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business data digital snippets e-commerce mobile product Retail social media sustainability technology

Analyzing fashion’s G7 pact, Gen Z’s streetwear needs, the rise of rentals

A round-up of everything you might have missed in relevant fashion, retail and tech industry news over the past week.

TOP STORIES
  • Can fashion’s latest sustainability drive at the G7 summit make a difference? (BoF)
  • Gen Z wants something very different from streetwear (Vogue Business)
  • Everyone is launching rental service. Is there enough demand? (BoF)
  • Fashion’s growing interest in recycling clothing (Vogue Business)
TECHNOLOGY
  • 52% of retailers feel ill-prepared to support emerging mobile tech (Mobile Marketer)
  • Facial recognition will be watching and storing your emotions and data (Ad Week)
SUSTAINABILITY & PURPOSE
  • Gucci and Saint Laurent face an uphill battle to get green (BoF)
  • Why Levi’s new water strategy represents an ‘evolution in thinking’ (Sourcing Journal)
  • How Copenhagen plans to reach carbon-neutral status in just six years (Fast Company)
  • Amazon under fire for new packaging that cannot be recycled (The Industry)
  • Tiffany & Co releases it’s new sustainability website (CSR Wire)
  • Fast Retailing’s jeans innovation center ramps up efforts to reduce water use (Sourcing Journal)
  • France to prohibit the destruction of unsold stock: who is going to pay for that? (Fashion United)
  • Gore-Tex. Lycra. Could fashion’s next major fabric brand be green? (BoF)
RETAIL & E-COMMERCE
MARKETING & SOCIAL MEDIA
  • Hero Cosmetics doubles down on TikTok after results dwarf Instagram’s (Mobile Marketer)
  • Nike, New Balance, and USTA serve up ads celebrating female stars for US open (Fast Company)
  • Benefit and Deliveroo dish out beauty experience (Campaign)
  • PrettyLittleThing wants podcasts to take it from fashion retailer to ‘entertainment brand’ (The Drum)
  • Rihanna plans Savage X Fenty event to be broadcast on Amazon Prime Video (Fashion United)
  • Is WeChat’s growth over? (Walk the Chat)
PRODUCT
BUSINESS
  • Ulric Jerome exists Matchesfashion.com (WWD)
  • ThredUp gets $175 million in funding as resale market continues to boom (Fashion United)
  • Victoria Secret’s parent company’s stock price continues to plummet (The Fashion Law)
  • What Shanghai Tang’s rise, fall and return means for luxury fashion (Vogue Business)
CULTURE
  • The return of the hyper-sexualised male (BoF)
  • Appropriation or appreciation? Unpacking South Korea’s fascination with black culture (I-d)
  • Will Gen Z make non-binary fashion mainstream? (Sourcing Journal)
  • The future of male grooming is gender neutral (Vogue Business)

How are you thinking about innovation? The Current Global is a transformation consultancy driving growth within fashion, luxury and retail. Our mission is to solve challenges and facilitate change. We are thinkers and builders delivering innovative solutions and experiences. Get in touch to learn more.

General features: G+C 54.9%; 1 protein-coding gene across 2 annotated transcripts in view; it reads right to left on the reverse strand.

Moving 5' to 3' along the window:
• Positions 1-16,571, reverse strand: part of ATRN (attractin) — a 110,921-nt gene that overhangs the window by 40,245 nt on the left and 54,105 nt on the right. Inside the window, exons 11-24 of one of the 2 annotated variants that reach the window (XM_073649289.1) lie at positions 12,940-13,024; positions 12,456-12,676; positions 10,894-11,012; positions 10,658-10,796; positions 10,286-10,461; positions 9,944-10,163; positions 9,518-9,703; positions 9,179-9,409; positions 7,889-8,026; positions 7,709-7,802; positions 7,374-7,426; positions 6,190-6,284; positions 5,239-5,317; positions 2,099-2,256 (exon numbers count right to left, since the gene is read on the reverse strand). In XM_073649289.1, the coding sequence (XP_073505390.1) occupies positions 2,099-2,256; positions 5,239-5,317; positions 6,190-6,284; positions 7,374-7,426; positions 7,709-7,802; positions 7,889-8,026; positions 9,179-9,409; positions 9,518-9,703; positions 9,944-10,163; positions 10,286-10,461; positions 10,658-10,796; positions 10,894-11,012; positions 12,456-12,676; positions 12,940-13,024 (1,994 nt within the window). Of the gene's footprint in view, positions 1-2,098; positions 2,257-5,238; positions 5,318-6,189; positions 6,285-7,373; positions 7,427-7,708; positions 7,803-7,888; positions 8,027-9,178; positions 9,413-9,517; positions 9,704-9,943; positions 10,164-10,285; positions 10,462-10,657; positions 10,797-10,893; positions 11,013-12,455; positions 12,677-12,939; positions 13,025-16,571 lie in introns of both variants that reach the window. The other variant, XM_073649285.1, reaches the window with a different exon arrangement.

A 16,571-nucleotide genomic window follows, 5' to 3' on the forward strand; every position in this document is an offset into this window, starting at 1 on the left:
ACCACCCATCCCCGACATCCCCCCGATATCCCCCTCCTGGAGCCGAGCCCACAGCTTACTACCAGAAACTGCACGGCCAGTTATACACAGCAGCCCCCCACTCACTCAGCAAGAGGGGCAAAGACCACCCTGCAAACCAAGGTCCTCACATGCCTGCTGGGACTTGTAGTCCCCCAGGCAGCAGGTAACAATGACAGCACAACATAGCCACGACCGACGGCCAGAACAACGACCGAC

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Campaigns Retail

Magnum partners with Benefit for interactive pop-up in Shanghai

Magnum hosted a temporary beauty store in partnership with Benefit offering products and experiential activities to celebrate the launch of its new premium flavor range.

Taking place at the Réel Mall in Shanghai the pop-up made use of augmented reality and an interactive LED wall to bring its “Release your Beast” theme to life. A lion, polar bear, leopard and tiger were viewable as 3D characters, which visitors could take pictures with in a photobooth and then share on social media.

At the Benefit Beauty Bar, guests could test the brand’s latest products and book make-up artists. The environment included life-sized Benefit eyebrow pens and giant customized ice-cream installations.

The pop-up had a total of seven zones with a variety of activities. It attracted around 25,000 guests during the time it was open (May 24 to June 9).

Magnum has used the concept of “Release the Beast” in a couple of campaigns. In 2017, it teamed-up with fashion brand Moschino for a film on the theme starring Cara Delevingne and Jeremy Scott. Before that, to launch the Magnum Double ice cream in Singapore, it asked guests to release the beast of their passions in fashion, art, music and taste.

How are you thinking about immersive experiences? Want to learn more about how we worked with Google? The Current Global is a consultancy transforming how fashion and consumer retail brands intersect with technology. We deliver innovative integrations and experiences, powered by a network of top technologies and startups. Get in touch to hear more.

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business Campaigns digital snippets e-commerce film mobile product Retail social media sustainability technology